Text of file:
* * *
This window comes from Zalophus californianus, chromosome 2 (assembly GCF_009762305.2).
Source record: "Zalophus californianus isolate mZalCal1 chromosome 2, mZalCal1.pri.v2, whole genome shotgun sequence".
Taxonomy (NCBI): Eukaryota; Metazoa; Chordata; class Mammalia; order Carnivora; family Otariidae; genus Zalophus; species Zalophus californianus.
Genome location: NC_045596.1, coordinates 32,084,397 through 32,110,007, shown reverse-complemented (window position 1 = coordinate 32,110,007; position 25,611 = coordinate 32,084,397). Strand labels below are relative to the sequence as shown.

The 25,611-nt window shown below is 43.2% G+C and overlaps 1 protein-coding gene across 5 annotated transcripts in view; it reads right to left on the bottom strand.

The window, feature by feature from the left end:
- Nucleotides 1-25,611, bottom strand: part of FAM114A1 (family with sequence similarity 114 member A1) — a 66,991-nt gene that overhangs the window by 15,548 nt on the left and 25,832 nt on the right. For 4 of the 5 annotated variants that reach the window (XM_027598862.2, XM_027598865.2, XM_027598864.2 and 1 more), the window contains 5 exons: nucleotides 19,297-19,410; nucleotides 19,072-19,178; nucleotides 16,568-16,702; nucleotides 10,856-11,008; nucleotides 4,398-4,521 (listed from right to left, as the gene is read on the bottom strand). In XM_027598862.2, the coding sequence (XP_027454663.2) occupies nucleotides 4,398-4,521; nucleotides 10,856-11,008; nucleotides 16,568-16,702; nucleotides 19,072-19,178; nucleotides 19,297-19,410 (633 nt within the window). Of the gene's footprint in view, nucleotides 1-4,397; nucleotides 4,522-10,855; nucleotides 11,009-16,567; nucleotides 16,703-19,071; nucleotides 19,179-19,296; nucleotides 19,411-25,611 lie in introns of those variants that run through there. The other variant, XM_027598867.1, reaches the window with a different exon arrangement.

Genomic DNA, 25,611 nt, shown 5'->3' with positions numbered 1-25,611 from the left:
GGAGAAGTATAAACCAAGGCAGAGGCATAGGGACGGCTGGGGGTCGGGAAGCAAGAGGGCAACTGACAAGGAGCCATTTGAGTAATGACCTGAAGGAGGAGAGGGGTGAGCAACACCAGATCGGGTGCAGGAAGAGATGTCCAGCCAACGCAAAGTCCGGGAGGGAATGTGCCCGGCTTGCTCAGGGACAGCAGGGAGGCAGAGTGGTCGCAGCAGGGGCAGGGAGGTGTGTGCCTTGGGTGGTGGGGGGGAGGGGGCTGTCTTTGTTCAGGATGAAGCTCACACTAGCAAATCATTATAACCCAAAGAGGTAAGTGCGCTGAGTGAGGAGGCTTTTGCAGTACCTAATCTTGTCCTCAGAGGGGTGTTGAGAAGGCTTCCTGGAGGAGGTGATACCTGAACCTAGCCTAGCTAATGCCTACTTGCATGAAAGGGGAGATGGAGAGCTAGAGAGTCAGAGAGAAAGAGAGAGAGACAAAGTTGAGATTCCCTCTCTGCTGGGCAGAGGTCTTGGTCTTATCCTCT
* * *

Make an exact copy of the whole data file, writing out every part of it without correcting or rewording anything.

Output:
This window comes from Zalophus californianus, chromosome 2 (assembly GCF_009762305.2).
Source record: "Zalophus californianus isolate mZalCal1 chromosome 2, mZalCal1.pri.v2, whole genome shotgun sequence".
Taxonomy (NCBI): Eukaryota; Metazoa; Chordata; class Mammalia; order Carnivora; family Otariidae; genus Zalophus; species Zalophus californianus.
Genome location: NC_045596.1, coordinates 32,084,397 through 32,110,007, shown reverse-complemented (window position 1 = coordinate 32,110,007; position 25,611 = coordinate 32,084,397). Strand labels below are relative to the sequence as shown.

The 25,611-nt window shown below is 43.2% G+C and overlaps 1 protein-coding gene across 5 annotated transcripts in view; it reads right to left on the bottom strand.

The window, feature by feature from the left end:
- Nucleotides 1-25,611, bottom strand: part of FAM114A1 (family with sequence similarity 114 member A1) — a 66,991-nt gene that overhangs the window by 15,548 nt on the left and 25,832 nt on the right. For 4 of the 5 annotated variants that reach the window (XM_027598862.2, XM_027598865.2, XM_027598864.2 and 1 more), the window contains 5 exons: nucleotides 19,297-19,410; nucleotides 19,072-19,178; nucleotides 16,568-16,702; nucleotides 10,856-11,008; nucleotides 4,398-4,521 (listed from right to left, as the gene is read on the bottom strand). In XM_027598862.2, the coding sequence (XP_027454663.2) occupies nucleotides 4,398-4,521; nucleotides 10,856-11,008; nucleotides 16,568-16,702; nucleotides 19,072-19,178; nucleotides 19,297-19,410 (633 nt within the window). Of the gene's footprint in view, nucleotides 1-4,397; nucleotides 4,522-10,855; nucleotides 11,009-16,567; nucleotides 16,703-19,071; nucleotides 19,179-19,296; nucleotides 19,411-25,611 lie in introns of those variants that run through there. The other variant, XM_027598867.1, reaches the window with a different exon arrangement.

Genomic DNA, 25,611 nt, shown 5'->3' with positions numbered 1-25,611 from the left:
GGAGAAGTATAAACCAAGGCAGAGGCATAGGGACGGCTGGGGGTCGGGAAGCAAGAGGGCAACTGACAAGGAGCCATTTGAGTAATGACCTGAAGGAGGAGAGGGGTGAGCAACACCAGATCGGGTGCAGGAAGAGATGTCCAGCCAACGCAAAGTCCGGGAGGGAATGTGCCCGGCTTGCTCAGGGACAGCAGGGAGGCAGAGTGGTCGCAGCAGGGGCAGGGAGGTGTGTGCCTTGGGTGGTGGGGGGGAGGGGGCTGTCTTTGTTCAGGATGAAGCTCACACTAGCAAATCATTATAACCCAAAGAGGTAAGTGCGCTGAGTGAGGAGGCTTTTGCAGTACCTAATCTTGTCCTCAGAGGGGTGTTGAGAAGGCTTCCTGGAGGAGGTGATACCTGAACCTAGCCTAGCTAATGCCTACTTGCATGAAAGGGGAGATGGAGAGCTAGAGAGTCAGAGAGAAAGAGAGAGAGACAAAGTTGAGATTCCCTCTCTGCTGGGCAGAGGTCTTGGTCTTATCCTCT